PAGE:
So was there a negotiation between the parties and an orderly withdrawal? Was there an agreement that allowed the Israelites/Hyksos to leave Egypt on their terms, with heads held high and their pockets brimming with gold? The Tempest Stele could, just possibly, be a recording just this when it mentions the bounty of gold, silver, copper oil and cloth that was being given to some unknown party. The Theban pharaoh Ahmose I is clearly giving a king's ransom to someone, and in a similar fashion the biblical Moses is clearly receiving exactly the same items of tribute from someone. So was this two independent reports of the same event? The third century BC Egyptian historian Manetho is often derided as being an unreliable reporter, however he clearly asserts that the above scenario was historically correct for the Hyksos people and their exodus from Egypt:
Clearly there was an ancient tradition that indicated that the Hyksos were bought off by the Theban Egyptians with a large tribute of precious metals and materials just before their exodus from Egypt. But what of the Israelite traditions? If the Israelites were the Hyksos peoples, as the historian Josephus says, then surely their traditions should say something similar? This is not only sound reasoning, but it also seems to be remarkably correct. The biblical texts say of this same event:
The Israelites, like their alter-egos the Hyksos, were apparently given a financial inducement to leave Egypt; and like the Hyksos, the Israelites also set off on a great exodus across hostile territory towards the city of Jerusalem. How many coincidences do we need before it is recognised that the Hyksos were the Israelites?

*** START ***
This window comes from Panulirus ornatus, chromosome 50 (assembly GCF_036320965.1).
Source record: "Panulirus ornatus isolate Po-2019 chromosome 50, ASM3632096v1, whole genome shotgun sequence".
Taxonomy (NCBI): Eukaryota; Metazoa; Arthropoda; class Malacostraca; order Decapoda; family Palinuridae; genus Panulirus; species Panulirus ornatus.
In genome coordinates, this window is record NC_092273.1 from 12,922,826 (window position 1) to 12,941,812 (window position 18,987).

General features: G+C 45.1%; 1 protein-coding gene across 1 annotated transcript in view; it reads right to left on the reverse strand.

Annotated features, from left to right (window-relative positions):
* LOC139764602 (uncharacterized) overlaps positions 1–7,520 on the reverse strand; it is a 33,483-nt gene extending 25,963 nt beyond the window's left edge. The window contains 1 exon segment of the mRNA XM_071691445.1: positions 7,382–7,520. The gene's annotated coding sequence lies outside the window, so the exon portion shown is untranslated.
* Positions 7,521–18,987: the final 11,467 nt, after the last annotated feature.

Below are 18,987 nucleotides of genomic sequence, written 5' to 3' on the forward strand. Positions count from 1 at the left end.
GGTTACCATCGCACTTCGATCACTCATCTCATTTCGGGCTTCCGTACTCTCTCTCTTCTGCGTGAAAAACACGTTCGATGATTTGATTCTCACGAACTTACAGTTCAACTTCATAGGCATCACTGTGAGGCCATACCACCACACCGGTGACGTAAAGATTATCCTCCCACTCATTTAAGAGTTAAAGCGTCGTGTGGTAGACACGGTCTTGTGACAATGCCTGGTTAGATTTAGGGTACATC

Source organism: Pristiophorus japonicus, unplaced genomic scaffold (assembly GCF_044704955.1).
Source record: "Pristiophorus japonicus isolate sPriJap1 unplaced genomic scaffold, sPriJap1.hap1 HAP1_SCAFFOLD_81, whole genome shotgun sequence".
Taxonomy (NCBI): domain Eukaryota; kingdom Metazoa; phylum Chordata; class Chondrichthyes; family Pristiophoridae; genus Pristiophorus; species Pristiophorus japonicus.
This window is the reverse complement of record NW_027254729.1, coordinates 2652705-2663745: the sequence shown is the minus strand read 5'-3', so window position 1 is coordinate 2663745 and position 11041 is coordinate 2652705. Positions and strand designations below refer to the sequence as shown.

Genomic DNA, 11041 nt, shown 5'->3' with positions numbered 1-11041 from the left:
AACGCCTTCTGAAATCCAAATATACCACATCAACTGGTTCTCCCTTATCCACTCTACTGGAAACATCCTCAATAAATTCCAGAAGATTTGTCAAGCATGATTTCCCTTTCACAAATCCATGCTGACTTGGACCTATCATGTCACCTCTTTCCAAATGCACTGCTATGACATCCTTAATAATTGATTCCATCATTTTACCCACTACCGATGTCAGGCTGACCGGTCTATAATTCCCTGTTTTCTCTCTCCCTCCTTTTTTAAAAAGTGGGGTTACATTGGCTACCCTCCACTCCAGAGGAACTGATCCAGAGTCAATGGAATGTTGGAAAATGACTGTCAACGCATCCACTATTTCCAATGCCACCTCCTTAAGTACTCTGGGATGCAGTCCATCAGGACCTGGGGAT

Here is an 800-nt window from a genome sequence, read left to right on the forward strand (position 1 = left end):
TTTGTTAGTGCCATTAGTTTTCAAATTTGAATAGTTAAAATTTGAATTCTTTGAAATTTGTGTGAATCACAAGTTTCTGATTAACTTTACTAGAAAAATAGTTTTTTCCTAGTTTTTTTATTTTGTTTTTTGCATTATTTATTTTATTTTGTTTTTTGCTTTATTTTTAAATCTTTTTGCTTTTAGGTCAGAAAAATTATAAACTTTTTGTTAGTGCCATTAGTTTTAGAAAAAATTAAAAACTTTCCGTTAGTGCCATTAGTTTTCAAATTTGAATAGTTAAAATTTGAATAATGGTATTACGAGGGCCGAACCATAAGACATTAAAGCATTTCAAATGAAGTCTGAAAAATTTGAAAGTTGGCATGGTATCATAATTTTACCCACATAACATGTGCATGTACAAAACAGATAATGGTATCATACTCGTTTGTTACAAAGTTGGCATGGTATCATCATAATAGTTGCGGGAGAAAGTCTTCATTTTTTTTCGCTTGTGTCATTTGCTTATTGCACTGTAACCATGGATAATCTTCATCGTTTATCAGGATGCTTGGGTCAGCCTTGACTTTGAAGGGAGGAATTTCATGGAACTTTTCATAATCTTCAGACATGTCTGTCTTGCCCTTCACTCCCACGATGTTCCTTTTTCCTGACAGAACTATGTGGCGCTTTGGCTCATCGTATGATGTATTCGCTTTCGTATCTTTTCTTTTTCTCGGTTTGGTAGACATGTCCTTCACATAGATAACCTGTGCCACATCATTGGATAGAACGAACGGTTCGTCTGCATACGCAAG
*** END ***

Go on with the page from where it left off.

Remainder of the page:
If the tributes mentioned in the Bible were really those that were mentioned on the Tempest Stele, then the reparations also seem to have included the expensive materials that were specifically required for the construction of the mobile Egyptian temple, known to Israelite history as the Tabernacle, and also for the construction of the Ark of the Covenant. It seems highly likely, therefore, that the gold, silver, oil and cloth mentioned on the Tempest Stele, was being donated to the Hyksos/Israelites by Ahmose I as an inducement for them to leave the country. Any nation as deeply religious as the Hyksos/Israelites would have needed a mobile temple before even contemplating their long journey across the Sinai penninsular.
An interesting comfirmation of this hypothesis can possibly be seen in another small quote from the Tempest Stele. The stele says in one passage that the Egyptian's lamps could not be lit; while in a very similar extract from the book of Exodus in the Bible, it is said that although the Egyptian's lamps could not be lit, the Israelite's could. This complete agreement between these two texts, involving such a peculiar snippet of information as the functioning of the lamps of Egypt, lends support not only to these accounts being based on the same events, but also to the radical interpretation that Ralph has drawn from it. The real reason that the Egyptian's lamps were not working, but the Israelite's were, is given in the list of tributes. One of the tributes given by Ahmose I was oil, and the Bible specifically says that the oil they recieved was both 'inscense' and 'lamp oil'. Clearly, the reason that the Egyptians could no longer light their lamps was because they had just given away all their oil to the Israelites/Hyksos.
What we seem to have in the Tempest Stele is not only an account of the biblical plagues, but also an account of the beginning of the Hyksos/Israelite exodus and how it was organised and implemented by the two parties involved in the dispute. Although the biblical and the historical accounts of the exodus both hint darkly about a great deal of looting, pillaging and murder of the [Theban] Egyptians by the Israelites/Hyksos, it can now be seen that these apparently independent Israelite and Egyptian records both strongly allude to a diplomatic agreement between the parties involved; with substantial financial reparations being given to the impending Israelites/Hyksos refugees.